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Du, W.; Yu, F.; Qiu, L.; Guo, Y.; Wang, J.; Han, B. Steel Fibers on Tensile Properties of Ultra-High-Performance Concrete. Encyclopedia. Available online: https://encyclopedia.pub/entry/56086 (accessed on 21 April 2024).
Du W, Yu F, Qiu L, Guo Y, Wang J, Han B. Steel Fibers on Tensile Properties of Ultra-High-Performance Concrete. Encyclopedia. Available at: https://encyclopedia.pub/entry/56086. Accessed April 21, 2024.
Du, Wanghui, Feng Yu, Liangsheng Qiu, Yixuan Guo, Jialiang Wang, Baoguo Han. "Steel Fibers on Tensile Properties of Ultra-High-Performance Concrete" Encyclopedia, https://encyclopedia.pub/entry/56086 (accessed April 21, 2024).
Du, W., Yu, F., Qiu, L., Guo, Y., Wang, J., & Han, B. (2024, March 11). Steel Fibers on Tensile Properties of Ultra-High-Performance Concrete. In Encyclopedia. https://encyclopedia.pub/entry/56086
Du, Wanghui, et al. "Steel Fibers on Tensile Properties of Ultra-High-Performance Concrete." Encyclopedia. Web. 11 March, 2024.
Steel Fibers on Tensile Properties of Ultra-High-Performance Concrete
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Ultra-high-performance concrete (UHPC) is an advanced cement-based material with excellent mechanical properties and durability. However, with the improvement of UHPC’s compressive properties, its insufficient tensile properties have gradually attracted attention.

UHPC tensile strength steel fiber fiber content

1. Introduction

Ultra-high-performance concrete (UHPC) is one of the latest advances in concrete technology and is a new concrete series [1]. Compared to conventional concrete (CC), UHPC shows superior mechanical properties, durability, and ductility after cracking [2][3][4][5]. At present, there is no widely accepted definition of UHPC, but it is generally considered that its compressive strength is ≥150 MPa and its tensile strength after cracking is ≥5 MPa [6][7]. Under the same bearing capacity, the weight of a structure made of UHPC is only 1/3~1/2 that of CC [8]. Therefore, UHPC is often used in long-span structures and high-rise buildings. In addition, UHPC is, furthermore, energy efficient and environmentally friendly when considering the entire life cycle of the building [6].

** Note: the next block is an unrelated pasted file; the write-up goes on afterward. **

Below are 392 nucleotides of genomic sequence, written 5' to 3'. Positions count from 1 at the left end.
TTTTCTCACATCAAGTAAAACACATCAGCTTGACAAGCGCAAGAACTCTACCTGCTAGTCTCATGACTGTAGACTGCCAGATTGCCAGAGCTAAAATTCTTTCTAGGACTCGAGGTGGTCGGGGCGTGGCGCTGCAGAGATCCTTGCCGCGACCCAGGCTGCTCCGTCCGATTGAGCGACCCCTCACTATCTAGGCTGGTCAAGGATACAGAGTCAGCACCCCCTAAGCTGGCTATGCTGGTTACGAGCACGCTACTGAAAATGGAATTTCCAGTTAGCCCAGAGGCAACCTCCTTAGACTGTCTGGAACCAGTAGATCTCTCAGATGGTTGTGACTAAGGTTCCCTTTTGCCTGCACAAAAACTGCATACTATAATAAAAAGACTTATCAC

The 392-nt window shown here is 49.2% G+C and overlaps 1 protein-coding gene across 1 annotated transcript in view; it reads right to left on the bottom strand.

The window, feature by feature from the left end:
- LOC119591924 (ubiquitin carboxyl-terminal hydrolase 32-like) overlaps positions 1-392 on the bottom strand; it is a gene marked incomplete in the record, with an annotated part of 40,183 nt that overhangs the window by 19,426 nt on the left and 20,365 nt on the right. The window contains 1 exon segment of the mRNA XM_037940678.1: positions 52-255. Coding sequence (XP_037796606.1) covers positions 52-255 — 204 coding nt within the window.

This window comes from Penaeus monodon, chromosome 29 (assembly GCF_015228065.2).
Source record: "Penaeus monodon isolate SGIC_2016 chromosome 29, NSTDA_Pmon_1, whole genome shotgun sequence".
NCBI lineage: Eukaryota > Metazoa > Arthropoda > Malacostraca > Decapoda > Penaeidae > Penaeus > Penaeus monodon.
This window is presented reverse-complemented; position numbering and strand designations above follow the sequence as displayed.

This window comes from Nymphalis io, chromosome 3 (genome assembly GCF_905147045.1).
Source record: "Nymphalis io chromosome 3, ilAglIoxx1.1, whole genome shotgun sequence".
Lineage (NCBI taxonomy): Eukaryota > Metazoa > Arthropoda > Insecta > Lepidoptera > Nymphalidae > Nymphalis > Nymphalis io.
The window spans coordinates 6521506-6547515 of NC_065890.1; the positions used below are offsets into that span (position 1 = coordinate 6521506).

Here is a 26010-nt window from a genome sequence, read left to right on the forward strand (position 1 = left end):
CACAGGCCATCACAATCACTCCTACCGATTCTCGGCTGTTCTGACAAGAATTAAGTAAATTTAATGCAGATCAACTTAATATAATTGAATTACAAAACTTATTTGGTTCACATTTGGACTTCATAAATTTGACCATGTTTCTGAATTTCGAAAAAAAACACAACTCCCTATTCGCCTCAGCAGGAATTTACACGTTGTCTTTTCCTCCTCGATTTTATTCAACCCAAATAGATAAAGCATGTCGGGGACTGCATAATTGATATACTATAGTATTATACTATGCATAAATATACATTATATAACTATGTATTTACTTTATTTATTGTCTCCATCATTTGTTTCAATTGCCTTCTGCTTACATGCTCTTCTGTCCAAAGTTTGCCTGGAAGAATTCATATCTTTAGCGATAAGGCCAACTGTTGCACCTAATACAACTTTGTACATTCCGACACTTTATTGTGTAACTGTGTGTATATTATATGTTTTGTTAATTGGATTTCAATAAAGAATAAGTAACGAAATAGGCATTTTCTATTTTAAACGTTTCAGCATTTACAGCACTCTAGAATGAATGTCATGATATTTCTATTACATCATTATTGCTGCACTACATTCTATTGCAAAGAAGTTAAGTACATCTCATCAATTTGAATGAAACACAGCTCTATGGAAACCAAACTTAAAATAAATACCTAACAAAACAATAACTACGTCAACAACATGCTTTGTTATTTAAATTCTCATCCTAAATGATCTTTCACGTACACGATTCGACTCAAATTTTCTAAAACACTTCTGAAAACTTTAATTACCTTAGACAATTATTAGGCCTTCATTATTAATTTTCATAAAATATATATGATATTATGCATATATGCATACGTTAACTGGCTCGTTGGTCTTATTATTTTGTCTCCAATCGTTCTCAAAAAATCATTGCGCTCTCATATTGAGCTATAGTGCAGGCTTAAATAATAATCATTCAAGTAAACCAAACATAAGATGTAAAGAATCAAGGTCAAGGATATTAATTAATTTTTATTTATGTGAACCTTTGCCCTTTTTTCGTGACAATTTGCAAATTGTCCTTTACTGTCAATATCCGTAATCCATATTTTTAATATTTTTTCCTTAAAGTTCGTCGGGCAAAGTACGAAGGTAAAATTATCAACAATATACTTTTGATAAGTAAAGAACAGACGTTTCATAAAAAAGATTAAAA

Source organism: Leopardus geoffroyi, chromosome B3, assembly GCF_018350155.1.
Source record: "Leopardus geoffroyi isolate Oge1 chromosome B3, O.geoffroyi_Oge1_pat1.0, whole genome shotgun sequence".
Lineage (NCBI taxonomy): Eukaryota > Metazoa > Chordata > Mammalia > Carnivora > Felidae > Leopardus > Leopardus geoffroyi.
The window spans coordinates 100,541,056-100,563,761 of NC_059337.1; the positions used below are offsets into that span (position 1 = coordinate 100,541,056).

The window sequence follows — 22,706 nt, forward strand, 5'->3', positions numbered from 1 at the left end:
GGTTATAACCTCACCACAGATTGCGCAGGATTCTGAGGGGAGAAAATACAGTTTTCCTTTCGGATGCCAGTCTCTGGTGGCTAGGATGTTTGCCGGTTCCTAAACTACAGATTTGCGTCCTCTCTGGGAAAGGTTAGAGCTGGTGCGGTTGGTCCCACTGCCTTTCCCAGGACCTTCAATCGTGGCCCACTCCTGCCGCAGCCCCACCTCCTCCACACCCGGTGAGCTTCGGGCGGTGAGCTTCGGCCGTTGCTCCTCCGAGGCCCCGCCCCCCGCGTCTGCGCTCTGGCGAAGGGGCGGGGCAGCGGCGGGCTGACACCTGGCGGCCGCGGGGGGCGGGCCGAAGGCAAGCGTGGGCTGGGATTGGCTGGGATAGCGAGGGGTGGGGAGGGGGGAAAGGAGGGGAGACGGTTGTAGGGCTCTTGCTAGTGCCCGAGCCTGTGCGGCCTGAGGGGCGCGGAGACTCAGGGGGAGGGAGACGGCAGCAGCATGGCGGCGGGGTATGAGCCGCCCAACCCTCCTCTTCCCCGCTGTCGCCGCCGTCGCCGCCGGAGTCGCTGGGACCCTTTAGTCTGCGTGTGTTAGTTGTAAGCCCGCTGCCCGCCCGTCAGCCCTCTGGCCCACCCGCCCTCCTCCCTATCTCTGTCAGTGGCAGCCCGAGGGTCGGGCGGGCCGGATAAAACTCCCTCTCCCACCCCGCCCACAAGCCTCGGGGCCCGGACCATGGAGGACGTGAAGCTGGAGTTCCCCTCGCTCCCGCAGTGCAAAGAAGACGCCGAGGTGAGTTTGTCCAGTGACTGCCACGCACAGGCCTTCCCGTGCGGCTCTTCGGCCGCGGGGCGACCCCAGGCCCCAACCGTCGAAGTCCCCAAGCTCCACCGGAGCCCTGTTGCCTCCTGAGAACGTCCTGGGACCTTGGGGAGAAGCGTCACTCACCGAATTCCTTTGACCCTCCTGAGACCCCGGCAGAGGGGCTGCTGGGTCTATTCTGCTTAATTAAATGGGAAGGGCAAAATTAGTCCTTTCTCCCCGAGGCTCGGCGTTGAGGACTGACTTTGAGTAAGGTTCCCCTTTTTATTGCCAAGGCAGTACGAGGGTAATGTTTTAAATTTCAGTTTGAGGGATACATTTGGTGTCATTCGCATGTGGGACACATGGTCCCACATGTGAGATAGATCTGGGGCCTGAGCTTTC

The tensile strength is an important factor that affects the overall performance of concrete structures, and it is, therefore, crucial to have the correct material input in the design calculations [9]. In some projects, structural damage is often caused by an insufficient tensile strength and compression zones that have not reached their bearing limits. Steel fibers are crucial for improving the tensile properties of UHPC, so it is important to investigate the effect of steel fibers on the tensile strength of UHPC. Usually, the common methods to improve the tensile properties of UHPC by steel fiber are as follows [10][11][12][13]: (a) increase the fiber content; (b) use different types of fibers; (c) increase the fiber length; (d) hybrid of different types of fibers. However, due to the complexity of the fiber geometry and the uncertainty of the fiber distribution direction, the tensile properties of UHPC materials vary greatly [14][15][16][17][18]. At the same time, the physical properties of the steel fibers and the bonding strength between the fibers and the UHPC matrix also affect the mechanical properties of the UHPC [17][19][20]. This is also a core factor to be considered in structural design. In addition, the steel fibers are also the main reason for the high cost and carbon footprint of UHPC [21]. Therefore, combing and summarizing the knowledge of steel fibers on the tensile properties of UHPC is beneficial for improving the structural design theory of UHPC and reducing the carbon footprint.